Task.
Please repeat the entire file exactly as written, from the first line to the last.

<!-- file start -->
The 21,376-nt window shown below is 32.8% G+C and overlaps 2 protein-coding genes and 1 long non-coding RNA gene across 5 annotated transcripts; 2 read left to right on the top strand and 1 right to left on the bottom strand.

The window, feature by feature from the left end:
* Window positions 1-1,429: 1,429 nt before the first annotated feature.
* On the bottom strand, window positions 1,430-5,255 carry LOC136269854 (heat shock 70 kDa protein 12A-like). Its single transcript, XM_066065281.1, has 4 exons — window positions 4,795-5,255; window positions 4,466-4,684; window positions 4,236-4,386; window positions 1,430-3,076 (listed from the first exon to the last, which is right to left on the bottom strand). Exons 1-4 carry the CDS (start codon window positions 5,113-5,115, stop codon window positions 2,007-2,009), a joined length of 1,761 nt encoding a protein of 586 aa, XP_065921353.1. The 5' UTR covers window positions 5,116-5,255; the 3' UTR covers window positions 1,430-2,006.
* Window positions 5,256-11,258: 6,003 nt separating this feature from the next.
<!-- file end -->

The 21,376-nt window shown below is 32.8% G+C and overlaps 2 protein-coding genes and 1 long non-coding RNA gene across 5 annotated transcripts; 2 read left to right on the top strand and 1 right to left on the bottom strand.

The window, feature by feature from the left end:
* Window positions 1-1,429: 1,429 nt before the first annotated feature.
* On the bottom strand, window positions 1,430-5,255 carry LOC136269854 (heat shock 70 kDa protein 12A-like). Its single transcript, XM_066065281.1, has 4 exons — window positions 4,795-5,255; window positions 4,466-4,684; window positions 4,236-4,386; window positions 1,430-3,076 (listed from the first exon to the last, which is right to left on the bottom strand). Exons 1-4 carry the CDS (start codon window positions 5,113-5,115, stop codon window positions 2,007-2,009), a joined length of 1,761 nt encoding a protein of 586 aa, XP_065921353.1. The 5' UTR covers window positions 5,116-5,255; the 3' UTR covers window positions 1,430-2,006.
* Window positions 5,256-11,258: 6,003 nt separating this feature from the next.